It further called on the governments of the Caribbean “to make clear that the UK banding structure contravenes the spirit of the EU CARIFORUM Economic Partnership Agreement, to which the UK as an EU member is a signatory. It additionally called on governments to review alternative options to address the issue including the bringing of a complaint at the World Trade Organization under the General Agreement on Trade in Services based on the discriminatory nature of the [duty’s] banding system against the Caribbean, and other inequities contained within the UK’s Air Passenger Duty system that may exist.” 


Reports published 

The World Travel and Tourism Council published a report in May confirming the significant value of travel and tourism to jobs and growth in the UK and the damaging effect of Air Passenger Duty to the industry. According to reports by the Caribbean Tourism Organization, the UK visitor market to the Caribbean in 2007 was at 1,373,600 and in 2010 had declined to 1,103,400, a decrease of 270,200 visitors representing a major economic loss. 

Since 2008, the Caribbean and its community in the UK have consistently sought to raise the issue of Air Passenger Duty at all levels of the British government and with the UK Parliament making clear that, in the words of the association, “the Caribbean requires parity in banding with the US and that Air Passenger Duty is a political issue for the Caribbean and the Caribbean Diaspora in the UK”. 

Kenny Anthony

Dr. Anthony


  1. If this is such a problem, then why did CI just increase the duty? or is the real position that we do not want the UK to have increased the tax, so that we can?

  2. The Caymanian departure tax must be modified as well. After being hit with the largest departure tax I know,* tourists don’t want to come back. *(Maybe some countries have higher departure taxes but I’m not aware of it.)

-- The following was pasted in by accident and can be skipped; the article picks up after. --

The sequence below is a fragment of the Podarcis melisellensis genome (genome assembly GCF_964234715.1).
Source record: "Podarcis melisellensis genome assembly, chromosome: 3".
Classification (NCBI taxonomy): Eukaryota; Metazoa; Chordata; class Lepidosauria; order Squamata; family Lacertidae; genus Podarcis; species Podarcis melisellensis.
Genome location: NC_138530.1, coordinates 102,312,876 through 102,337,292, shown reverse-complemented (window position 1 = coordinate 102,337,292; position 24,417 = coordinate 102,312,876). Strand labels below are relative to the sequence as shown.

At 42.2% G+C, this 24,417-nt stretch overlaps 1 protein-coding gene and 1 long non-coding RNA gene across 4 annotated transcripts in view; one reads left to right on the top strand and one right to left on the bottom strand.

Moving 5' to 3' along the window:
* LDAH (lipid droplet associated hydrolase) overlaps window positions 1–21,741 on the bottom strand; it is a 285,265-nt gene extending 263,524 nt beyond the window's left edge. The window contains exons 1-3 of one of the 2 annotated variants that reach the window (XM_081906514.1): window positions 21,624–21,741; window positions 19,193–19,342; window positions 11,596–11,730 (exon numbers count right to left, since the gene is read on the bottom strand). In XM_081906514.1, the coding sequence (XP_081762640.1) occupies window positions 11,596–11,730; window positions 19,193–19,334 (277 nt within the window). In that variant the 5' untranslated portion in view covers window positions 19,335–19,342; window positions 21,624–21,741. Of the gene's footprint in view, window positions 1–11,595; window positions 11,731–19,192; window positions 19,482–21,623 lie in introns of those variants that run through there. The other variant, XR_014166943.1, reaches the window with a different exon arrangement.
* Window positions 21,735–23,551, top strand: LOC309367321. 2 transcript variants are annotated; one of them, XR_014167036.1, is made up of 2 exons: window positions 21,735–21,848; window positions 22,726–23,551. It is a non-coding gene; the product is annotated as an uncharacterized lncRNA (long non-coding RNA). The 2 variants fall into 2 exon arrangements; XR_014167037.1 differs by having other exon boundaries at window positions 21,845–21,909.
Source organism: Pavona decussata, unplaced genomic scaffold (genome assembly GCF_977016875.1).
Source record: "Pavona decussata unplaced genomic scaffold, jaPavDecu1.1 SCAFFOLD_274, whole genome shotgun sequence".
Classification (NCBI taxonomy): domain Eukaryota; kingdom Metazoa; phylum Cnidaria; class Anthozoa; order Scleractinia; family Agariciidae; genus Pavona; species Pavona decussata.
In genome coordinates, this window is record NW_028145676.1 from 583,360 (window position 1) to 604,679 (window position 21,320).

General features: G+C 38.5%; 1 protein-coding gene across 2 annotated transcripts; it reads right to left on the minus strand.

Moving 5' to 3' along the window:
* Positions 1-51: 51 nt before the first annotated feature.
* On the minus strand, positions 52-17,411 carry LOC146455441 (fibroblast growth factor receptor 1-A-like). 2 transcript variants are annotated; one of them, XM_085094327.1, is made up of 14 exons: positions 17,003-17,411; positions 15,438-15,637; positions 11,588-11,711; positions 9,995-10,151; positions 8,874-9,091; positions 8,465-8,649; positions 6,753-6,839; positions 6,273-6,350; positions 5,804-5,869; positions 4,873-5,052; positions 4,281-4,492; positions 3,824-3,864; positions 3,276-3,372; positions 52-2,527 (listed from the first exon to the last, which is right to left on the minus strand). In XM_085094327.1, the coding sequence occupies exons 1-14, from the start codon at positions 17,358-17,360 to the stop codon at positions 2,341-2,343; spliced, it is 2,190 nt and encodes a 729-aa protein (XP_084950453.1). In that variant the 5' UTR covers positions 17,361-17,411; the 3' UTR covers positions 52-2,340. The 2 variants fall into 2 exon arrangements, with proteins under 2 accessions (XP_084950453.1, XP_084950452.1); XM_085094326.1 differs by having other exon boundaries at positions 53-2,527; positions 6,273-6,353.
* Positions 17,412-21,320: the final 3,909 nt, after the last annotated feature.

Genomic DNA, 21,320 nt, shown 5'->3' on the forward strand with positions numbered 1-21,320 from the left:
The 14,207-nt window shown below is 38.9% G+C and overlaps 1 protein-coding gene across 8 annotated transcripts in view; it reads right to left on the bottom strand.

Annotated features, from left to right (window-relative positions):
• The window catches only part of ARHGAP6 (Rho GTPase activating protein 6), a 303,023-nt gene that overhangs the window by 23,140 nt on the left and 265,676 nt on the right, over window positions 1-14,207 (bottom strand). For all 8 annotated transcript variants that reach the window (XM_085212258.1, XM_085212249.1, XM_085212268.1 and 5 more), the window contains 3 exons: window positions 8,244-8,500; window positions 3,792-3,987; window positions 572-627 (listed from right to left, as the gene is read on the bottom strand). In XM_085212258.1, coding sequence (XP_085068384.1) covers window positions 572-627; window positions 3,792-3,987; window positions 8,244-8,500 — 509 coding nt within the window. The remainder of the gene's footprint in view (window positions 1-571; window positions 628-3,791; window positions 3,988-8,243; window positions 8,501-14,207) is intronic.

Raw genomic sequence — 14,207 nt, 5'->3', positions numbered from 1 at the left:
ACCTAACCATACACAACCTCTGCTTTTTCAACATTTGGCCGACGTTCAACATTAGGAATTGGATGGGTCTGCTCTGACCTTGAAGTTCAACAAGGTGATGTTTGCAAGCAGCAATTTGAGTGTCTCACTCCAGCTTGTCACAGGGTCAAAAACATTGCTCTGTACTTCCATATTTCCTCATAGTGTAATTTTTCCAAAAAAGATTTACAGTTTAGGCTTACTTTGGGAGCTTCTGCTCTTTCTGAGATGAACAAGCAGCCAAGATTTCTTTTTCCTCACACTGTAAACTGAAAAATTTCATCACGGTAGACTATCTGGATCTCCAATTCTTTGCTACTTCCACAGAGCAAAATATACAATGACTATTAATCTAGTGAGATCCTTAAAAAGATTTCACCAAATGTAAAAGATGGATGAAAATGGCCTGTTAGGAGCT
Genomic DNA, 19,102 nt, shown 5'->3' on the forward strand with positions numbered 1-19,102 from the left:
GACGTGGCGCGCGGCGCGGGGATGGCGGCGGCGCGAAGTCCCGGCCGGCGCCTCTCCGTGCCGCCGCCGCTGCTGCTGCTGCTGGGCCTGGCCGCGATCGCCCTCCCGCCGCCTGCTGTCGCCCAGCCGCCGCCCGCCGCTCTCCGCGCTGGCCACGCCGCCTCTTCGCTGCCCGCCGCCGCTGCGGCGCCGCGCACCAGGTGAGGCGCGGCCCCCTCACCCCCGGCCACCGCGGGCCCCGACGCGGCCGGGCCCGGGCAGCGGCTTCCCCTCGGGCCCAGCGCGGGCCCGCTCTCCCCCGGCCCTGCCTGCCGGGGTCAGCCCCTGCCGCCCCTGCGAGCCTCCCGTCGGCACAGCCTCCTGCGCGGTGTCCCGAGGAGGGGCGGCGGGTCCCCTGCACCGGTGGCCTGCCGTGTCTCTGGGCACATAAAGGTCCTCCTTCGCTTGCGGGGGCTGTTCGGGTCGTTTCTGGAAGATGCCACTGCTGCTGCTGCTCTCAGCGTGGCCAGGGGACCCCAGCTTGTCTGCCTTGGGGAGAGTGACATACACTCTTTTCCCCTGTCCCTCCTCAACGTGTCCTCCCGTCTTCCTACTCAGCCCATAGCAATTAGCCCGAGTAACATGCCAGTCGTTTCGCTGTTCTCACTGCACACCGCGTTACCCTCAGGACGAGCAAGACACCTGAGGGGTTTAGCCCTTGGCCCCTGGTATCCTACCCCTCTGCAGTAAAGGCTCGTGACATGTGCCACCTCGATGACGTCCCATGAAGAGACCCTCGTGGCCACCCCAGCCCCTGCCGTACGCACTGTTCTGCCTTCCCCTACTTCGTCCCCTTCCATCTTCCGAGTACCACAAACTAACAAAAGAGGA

3. I have always wondered why it costs so much more to fly to Cayman from various cities than it does to fly to Jamaica — even though it was right next door. In many cases, it is 50% more. Is it because of the taxes duties — or airlines figure that people going to Cayman have more money. Either way, Cayman loses a lot of tourism dollars because tourists cannot justify the significantly higher airfare if they just want to go on a holiday to a southern, warm location with beaches.

  4. Regarding the cost for short flights … no matter the distance there are fixed costs associated with labour, fuel, landing and taking off, ground support etc. etc. if the flight is longer there are more miles to spread the costs across when the flight is shorter those SAME fixed costs have fewer miles to be spread across. Basic economics … fixed costs are just that, fixed costs … the distance of the flight does not matter.

  5. Tourism: I believe fuel would be a variable cost to airlines. The more miles you fly, the more fuel you use. It’s not ecnomics, it’s cost accounting.

    I do understand where you are coming from, however, in that there are certain costs that the airline incurs no matter the distance travelled potentially increasing fares over shorter distances.

    I just think that there’s more to why the prices of tickets to Cayman are as high as they are. You would have to look into the numbers to see the real story, economic principles like you suggested and government regulations.